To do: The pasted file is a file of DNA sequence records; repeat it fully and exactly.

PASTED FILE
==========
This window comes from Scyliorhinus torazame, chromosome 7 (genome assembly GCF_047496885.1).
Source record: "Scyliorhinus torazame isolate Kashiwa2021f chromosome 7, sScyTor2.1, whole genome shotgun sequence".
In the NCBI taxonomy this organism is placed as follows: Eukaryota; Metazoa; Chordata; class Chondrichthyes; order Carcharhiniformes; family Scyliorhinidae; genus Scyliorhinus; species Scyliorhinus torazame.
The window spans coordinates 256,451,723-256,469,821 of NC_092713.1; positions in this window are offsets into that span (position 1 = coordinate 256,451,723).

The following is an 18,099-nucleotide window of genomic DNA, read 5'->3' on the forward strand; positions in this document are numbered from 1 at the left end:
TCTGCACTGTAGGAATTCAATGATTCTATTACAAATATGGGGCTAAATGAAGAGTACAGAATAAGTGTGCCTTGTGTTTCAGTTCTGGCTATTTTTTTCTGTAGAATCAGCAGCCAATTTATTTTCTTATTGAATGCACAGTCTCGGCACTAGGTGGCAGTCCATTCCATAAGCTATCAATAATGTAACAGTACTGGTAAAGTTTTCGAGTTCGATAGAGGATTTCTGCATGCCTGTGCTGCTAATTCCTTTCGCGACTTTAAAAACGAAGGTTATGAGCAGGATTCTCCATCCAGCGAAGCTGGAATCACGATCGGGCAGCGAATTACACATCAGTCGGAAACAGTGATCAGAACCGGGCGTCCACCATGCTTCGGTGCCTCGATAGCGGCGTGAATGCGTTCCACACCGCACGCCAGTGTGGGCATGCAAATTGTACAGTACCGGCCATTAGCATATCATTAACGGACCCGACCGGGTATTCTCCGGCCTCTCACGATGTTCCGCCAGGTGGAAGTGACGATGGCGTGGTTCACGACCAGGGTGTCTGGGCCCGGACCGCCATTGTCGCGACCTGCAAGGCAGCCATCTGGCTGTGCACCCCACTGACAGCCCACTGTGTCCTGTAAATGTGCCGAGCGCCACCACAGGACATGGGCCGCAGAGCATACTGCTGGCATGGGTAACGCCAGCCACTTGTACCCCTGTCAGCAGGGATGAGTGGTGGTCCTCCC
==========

This window comes from Scyliorhinus torazame, chromosome 7 (genome assembly GCF_047496885.1).
Source record: "Scyliorhinus torazame isolate Kashiwa2021f chromosome 7, sScyTor2.1, whole genome shotgun sequence".
In the NCBI taxonomy this organism is placed as follows: Eukaryota; Metazoa; Chordata; class Chondrichthyes; order Carcharhiniformes; family Scyliorhinidae; genus Scyliorhinus; species Scyliorhinus torazame.
The window spans coordinates 256,451,723-256,469,821 of NC_092713.1; positions in this window are offsets into that span (position 1 = coordinate 256,451,723).

The following is an 18,099-nucleotide window of genomic DNA, read 5'->3' on the forward strand; positions in this document are numbered from 1 at the left end:
TCTGCACTGTAGGAATTCAATGATTCTATTACAAATATGGGGCTAAATGAAGAGTACAGAATAAGTGTGCCTTGTGTTTCAGTTCTGGCTATTTTTTTCTGTAGAATCAGCAGCCAATTTATTTTCTTATTGAATGCACAGTCTCGGCACTAGGTGGCAGTCCATTCCATAAGCTATCAATAATGTAACAGTACTGGTAAAGTTTTCGAGTTCGATAGAGGATTTCTGCATGCCTGTGCTGCTAATTCCTTTCGCGACTTTAAAAACGAAGGTTATGAGCAGGATTCTCCATCCAGCGAAGCTGGAATCACGATCGGGCAGCGAATTACACATCAGTCGGAAACAGTGATCAGAACCGGGCGTCCACCATGCTTCGGTGCCTCGATAGCGGCGTGAATGCGTTCCACACCGCACGCCAGTGTGGGCATGCAAATTGTACAGTACCGGCCATTAGCATATCATTAACGGACCCGACCGGGTATTCTCCGGCCTCTCACGATGTTCCGCCAGGTGGAAGTGACGATGGCGTGGTTCACGACCAGGGTGTCTGGGCCCGGACCGCCATTGTCGCGACCTGCAAGGCAGCCATCTGGCTGTGCACCCCACTGACAGCCCACTGTGTCCTGTAAATGTGCCGAGCGCCACCACAGGACATGGGCCGCAGAGCATACTGCTGGCATGGGTAACGCCAGCCACTTGTACCCCTGTCAGCAGGGATGAGTGGTGGTCCTCCC